The Science of Saving Your Hotel Restaurant

Newton’s third law is something we all experience on a daily basis. A combustion engine propelling you to that next appointment. A bird flapping its wings overhead. An apple falling from your briefcase. Every action creates an equal and opposite reaction.

This physical law also extends into more abstract areas of life. For instance, why is your hotel restaurant still empty, despite everything you’ve tried? The effects are all too obvious. Bored waitstaff, wilting kitchen supplies, dismal bookkeeping. With every passing day, you wonder how your restaurant can possibly compete with the hottest spots in town.

The causes of your restaurant woes, on the other hand, have not been clearly delineated. Therein lies the problem. Newton didn’t need anyone to explain that an apple had fallen on his head. He needed to know why. As seen by the response to a previous article “Why are hotel restaurants empty?”, it is clear that this issue around hotel restaurants continue to gnaw away at conscientious industry professionals, so I thought it worth looking at a few scenarios from a Newtonian perspective.

Effect: Inconsistent service results in negative buzz and thinning crowds
Possible Cause: You haven’t developed a training program or employee handbook

Not all hotel restaurants are created empty. Some of them start off strong and lose steam. When this happens, it’s often because of a casual attitude toward service and training. You didn’t draw up an employee handbook, and you have no documented policies that spell out the service you want to deliver. Talk to any experienced restaurateur and you’ll hear what a mistake this is, especially given the notorious staff turnover in the business. Employees who are well trained and tuned into your service goals will generate a force almost as powerful as gravity: glowing customer reviews!

Effect: Your restaurant has a tedious appearance
Possible Cause: You didn’t have a distinct concept to begin with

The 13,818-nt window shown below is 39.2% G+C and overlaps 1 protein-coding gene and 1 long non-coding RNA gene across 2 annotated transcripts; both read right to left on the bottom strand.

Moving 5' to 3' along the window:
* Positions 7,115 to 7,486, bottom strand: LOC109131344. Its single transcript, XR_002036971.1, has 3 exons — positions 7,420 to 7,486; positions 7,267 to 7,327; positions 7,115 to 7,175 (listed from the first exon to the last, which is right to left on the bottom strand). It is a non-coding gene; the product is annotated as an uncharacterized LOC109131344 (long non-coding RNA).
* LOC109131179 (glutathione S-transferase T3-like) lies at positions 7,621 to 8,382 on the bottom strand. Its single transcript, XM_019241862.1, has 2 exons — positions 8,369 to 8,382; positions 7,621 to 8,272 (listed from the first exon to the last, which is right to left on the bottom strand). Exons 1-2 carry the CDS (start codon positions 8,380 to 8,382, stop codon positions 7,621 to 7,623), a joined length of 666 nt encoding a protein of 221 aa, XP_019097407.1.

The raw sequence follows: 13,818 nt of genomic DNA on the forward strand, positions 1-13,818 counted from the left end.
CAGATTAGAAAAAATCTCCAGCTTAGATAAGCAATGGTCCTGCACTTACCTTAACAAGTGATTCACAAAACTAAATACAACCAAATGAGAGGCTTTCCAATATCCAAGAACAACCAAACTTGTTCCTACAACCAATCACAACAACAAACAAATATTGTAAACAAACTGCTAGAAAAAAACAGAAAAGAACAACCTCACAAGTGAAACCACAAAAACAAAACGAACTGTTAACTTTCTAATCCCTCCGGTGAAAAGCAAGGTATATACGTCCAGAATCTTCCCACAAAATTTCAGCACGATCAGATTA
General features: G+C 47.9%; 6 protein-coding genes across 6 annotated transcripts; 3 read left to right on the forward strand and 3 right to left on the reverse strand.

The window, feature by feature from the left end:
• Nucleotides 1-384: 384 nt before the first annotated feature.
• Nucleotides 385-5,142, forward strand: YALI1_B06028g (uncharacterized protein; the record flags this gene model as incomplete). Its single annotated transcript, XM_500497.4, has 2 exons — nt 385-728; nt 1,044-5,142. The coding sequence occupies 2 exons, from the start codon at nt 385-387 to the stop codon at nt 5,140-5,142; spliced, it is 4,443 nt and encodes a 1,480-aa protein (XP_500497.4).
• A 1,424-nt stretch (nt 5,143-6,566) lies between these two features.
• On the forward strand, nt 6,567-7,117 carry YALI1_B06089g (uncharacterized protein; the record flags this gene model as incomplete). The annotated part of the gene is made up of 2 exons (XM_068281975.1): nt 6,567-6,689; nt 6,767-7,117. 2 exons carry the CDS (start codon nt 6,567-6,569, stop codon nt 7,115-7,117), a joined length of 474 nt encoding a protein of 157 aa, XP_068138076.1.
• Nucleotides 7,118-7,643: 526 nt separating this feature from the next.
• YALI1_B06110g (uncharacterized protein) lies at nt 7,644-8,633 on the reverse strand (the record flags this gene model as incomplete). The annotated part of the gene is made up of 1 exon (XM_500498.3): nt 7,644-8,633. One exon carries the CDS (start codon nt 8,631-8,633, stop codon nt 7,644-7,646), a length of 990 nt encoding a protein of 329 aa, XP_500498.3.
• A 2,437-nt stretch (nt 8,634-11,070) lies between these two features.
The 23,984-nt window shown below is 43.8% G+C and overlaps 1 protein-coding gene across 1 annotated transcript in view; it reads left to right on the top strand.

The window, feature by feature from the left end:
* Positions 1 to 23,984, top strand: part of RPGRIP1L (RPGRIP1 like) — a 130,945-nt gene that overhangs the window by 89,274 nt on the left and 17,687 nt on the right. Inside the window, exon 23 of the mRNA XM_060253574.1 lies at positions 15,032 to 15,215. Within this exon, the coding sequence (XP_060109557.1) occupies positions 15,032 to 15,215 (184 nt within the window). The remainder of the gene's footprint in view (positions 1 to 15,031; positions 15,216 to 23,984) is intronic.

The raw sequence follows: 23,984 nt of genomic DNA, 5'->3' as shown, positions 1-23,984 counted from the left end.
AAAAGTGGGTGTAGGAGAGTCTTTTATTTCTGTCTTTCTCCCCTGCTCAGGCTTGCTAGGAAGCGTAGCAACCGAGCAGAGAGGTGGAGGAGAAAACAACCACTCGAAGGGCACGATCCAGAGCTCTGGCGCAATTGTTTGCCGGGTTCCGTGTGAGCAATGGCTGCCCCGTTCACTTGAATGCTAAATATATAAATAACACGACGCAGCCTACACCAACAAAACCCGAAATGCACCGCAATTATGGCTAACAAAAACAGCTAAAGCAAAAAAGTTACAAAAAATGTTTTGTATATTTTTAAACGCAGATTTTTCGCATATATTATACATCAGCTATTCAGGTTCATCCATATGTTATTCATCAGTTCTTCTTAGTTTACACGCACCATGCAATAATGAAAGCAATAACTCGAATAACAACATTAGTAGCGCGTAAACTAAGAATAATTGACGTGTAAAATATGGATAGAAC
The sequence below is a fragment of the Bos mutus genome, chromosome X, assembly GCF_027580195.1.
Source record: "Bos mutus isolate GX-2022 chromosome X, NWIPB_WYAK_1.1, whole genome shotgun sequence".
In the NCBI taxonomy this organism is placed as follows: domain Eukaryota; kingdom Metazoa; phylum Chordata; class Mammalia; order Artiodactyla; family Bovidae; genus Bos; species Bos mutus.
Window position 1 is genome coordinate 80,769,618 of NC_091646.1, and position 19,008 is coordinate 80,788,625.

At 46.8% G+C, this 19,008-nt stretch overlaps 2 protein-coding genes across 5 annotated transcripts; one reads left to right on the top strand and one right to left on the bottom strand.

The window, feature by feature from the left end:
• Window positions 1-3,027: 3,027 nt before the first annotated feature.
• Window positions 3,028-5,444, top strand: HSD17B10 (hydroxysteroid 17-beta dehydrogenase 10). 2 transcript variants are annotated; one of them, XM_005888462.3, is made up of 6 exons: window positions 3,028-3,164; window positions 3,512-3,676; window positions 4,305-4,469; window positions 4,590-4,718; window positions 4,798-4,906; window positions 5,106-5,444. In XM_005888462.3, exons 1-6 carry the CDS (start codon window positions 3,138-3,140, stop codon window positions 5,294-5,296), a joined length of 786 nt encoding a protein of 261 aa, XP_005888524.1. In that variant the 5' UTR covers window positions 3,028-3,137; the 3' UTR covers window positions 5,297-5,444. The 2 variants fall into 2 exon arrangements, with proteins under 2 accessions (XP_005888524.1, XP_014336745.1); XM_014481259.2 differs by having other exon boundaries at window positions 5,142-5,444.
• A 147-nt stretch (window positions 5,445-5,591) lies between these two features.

Why do so many hotel restaurants become geophysical anomalies where no diner dares to tread? The concept is vague, the menu mediocre. Even the cutlery and furniture seem bland, unexceptional.

It all comes down to a lack of planning and integration. Maybe the conceptual foundations were weak from the beginning, and maybe an overhaul is less expensive (in the long run) than letting things continue on their current course. There may also be a shortage of quality cooking and serving tools on hand. If this is intentional, it’s a false economy. The effects of uninspired planning and poor execution will certainly be noticed. Get in the professionals for advice and reap the benefits!

Effect: The place looks good and the food works, but your staff aren’t motivated
Possible Cause: Too much focus on a set formula for hiring

We’d all like to have a star chef in our corner, and talent in the kitchen is a critical asset. But hiring the right people to host and serve is anything but an afterthought. These are the employees who shape the dining experience for guests. Not only are they an integral part of the restaurant’s functionality, they are a crucial aspect of its presentation.

Many hotel restaurateurs struggle to hire the right people because they’re looking at things from too traditional an angle. Is it more important to have X number of years’ experience and X number of verifiable references, or should you be focusing equally on, shall we say, more intangible matters? Would you rather have an old hat with fixed ideas on how to do every little thing, or a kinetic personality who is willing to learn? A recent client learned that technically competent staff do not necessarily help the bottom line as much as motivated staff with great personality.

There are things that can be taught and things that can’t. By staffing your restaurant with dynamic people, and providing thoughtful training to round out their capabilities, you establish the right kind of momentum.

Eureka!

Hotel restaurants have long been considered the Bermuda Triangle of the dining world; nobody can explain what happens to them, or why people tend to steer away. But it doesn’t have to be this way. There is a logical reason for everything. It may not be an exact science, and you may need help finding exactly what’s wrong with your setup. But taking a fresh look at the underlying causes behind your restaurant’s lackluster performance may just give you the Eureka moment you’ve been hoping for.

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